Once you launched your product and captivated the first batch of customers, you are going to hear criticism, regardless of how good your product is. There is always room for improvement, but not everyone is willing to hear it. Most people think is bad to compromise their idea in favor of customer criticism. But a startup is a business, and businesses change if their customer base does not like the product’s execution. Unless you want to fail.
Unwilling to adapt.
If your idea is going great but technology got a little bit farther than your product’s reach, it might be better to adapt. But some startups -or even millionaire business- are unwilling to do it. Thinking technological advancement is a fad or fashion is the wrong thing to do. Ask the stockholders at Blockbuster how they feel about this.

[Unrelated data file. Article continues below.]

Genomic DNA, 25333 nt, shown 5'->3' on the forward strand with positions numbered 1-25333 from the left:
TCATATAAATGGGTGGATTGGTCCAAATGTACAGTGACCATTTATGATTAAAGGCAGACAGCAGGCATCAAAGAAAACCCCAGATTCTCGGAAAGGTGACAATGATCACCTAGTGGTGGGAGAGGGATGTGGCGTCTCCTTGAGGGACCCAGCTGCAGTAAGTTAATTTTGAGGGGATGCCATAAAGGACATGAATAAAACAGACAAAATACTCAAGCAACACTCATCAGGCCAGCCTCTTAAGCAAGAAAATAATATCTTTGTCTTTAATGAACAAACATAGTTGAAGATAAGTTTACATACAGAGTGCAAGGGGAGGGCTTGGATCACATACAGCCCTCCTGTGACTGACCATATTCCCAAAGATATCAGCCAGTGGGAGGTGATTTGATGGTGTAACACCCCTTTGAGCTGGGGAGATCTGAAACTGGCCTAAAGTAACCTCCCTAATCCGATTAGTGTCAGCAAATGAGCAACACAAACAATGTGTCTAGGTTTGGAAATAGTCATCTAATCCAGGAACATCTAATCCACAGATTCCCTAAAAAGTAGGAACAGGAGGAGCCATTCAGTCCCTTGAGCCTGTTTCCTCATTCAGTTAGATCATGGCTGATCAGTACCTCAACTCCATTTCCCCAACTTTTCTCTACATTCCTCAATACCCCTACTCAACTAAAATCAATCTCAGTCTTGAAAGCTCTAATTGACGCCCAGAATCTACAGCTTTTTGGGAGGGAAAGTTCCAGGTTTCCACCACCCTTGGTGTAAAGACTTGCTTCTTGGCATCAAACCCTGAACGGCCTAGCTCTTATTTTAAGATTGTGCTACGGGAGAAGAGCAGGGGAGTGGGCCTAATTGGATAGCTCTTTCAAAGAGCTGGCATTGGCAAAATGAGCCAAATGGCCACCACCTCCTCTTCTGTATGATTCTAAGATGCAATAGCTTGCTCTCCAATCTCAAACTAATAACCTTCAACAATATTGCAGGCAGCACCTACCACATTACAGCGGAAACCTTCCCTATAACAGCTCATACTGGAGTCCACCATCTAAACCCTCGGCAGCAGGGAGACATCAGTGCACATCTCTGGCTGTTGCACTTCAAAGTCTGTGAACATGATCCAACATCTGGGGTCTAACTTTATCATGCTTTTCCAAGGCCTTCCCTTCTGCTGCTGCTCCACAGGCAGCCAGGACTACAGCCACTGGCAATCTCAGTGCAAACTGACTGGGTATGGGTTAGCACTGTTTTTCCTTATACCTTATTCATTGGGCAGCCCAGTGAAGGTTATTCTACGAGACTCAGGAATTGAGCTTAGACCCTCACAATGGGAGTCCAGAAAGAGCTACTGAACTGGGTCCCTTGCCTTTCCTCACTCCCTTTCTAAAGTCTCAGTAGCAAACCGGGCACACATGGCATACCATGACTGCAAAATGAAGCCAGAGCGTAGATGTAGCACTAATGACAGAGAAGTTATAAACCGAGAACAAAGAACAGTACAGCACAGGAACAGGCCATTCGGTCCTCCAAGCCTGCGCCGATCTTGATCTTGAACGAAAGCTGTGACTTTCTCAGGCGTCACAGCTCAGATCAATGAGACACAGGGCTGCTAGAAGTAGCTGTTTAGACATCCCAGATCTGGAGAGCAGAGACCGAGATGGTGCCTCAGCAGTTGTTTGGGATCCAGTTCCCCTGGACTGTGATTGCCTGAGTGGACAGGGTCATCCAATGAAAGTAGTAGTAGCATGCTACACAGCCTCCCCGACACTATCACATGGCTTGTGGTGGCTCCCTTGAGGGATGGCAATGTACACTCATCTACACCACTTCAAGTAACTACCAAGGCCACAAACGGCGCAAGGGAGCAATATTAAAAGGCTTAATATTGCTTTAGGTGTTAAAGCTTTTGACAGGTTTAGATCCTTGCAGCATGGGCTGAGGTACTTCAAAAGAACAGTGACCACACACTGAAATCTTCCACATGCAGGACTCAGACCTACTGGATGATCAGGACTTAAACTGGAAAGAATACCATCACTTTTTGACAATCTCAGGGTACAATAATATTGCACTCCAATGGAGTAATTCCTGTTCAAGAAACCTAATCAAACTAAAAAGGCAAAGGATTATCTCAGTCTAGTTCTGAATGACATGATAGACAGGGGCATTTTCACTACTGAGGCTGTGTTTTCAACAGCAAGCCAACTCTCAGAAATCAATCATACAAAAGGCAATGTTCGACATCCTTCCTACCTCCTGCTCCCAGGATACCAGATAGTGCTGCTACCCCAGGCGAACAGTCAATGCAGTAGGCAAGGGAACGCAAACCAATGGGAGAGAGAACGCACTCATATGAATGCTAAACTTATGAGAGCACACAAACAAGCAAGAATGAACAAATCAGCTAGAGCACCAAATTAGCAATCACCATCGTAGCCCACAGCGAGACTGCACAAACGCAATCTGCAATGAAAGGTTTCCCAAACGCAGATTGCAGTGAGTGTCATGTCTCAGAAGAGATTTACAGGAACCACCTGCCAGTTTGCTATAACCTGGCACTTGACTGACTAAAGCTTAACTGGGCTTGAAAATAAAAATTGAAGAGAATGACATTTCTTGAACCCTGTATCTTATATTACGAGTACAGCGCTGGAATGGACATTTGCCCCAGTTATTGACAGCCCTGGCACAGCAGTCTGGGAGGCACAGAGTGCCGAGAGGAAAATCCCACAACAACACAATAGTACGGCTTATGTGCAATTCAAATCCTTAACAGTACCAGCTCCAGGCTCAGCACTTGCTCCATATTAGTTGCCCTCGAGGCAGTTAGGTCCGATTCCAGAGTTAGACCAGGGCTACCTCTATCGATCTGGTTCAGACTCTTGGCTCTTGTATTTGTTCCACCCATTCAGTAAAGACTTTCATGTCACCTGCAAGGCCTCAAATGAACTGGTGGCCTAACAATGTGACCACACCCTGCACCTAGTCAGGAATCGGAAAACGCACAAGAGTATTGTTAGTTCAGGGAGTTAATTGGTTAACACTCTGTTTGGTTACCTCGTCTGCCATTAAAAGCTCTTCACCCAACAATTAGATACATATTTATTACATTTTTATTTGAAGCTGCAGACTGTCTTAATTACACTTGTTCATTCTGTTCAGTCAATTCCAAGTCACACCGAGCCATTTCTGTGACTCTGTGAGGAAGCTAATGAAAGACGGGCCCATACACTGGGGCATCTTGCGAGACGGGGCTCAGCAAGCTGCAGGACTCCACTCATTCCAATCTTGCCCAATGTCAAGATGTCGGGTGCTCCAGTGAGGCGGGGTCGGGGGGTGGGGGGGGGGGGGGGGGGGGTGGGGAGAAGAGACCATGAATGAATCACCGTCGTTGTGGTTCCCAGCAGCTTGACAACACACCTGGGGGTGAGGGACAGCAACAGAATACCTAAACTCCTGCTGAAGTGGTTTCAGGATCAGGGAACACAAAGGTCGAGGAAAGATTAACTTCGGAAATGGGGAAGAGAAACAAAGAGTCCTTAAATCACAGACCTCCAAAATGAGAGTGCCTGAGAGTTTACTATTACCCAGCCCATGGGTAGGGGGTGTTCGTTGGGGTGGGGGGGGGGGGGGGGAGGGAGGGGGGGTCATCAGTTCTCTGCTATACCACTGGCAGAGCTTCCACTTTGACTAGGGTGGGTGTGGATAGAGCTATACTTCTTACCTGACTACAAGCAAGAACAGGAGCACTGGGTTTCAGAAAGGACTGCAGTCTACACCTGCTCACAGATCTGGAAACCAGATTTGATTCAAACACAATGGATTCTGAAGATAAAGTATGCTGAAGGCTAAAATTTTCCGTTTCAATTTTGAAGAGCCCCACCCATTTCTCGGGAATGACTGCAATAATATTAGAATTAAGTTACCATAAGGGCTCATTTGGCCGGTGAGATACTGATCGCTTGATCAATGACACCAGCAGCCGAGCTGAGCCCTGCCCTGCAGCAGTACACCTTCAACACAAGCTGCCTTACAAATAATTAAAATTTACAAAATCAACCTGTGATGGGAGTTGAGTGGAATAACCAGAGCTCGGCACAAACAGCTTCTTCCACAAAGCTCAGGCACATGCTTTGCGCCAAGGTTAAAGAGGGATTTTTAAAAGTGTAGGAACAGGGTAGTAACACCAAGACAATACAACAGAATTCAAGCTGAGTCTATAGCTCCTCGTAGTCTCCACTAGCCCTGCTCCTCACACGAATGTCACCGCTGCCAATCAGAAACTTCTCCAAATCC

The other face of failure due to adaptation issues is adapting poorly. Doing it halfway through or downright bad will kill your startup. Once you realize your product isn’t doing as great as you thought or if your team isn’t fulfilling their duties as they should, you have to adapt and do it quick. Doing it wrong or too slow will give you nothing but failure in the end. Staying in a sinking ship thinking things are about to change isn’t a good strategy.
Mistiming your product.
This one is huge. A great part of having a good product is the right time. Nobody is going to be successful by selling ice cream in the middle of winter. And neither will you if your startup doesn’t time their release successfully. You have to read the market and see where it’s going. If it is not time to release just yet, wait it out. A poorly timed rollout can successfully kill your entire startup. Not because you had a bad product, but because you couldn’t wait for a couple of months.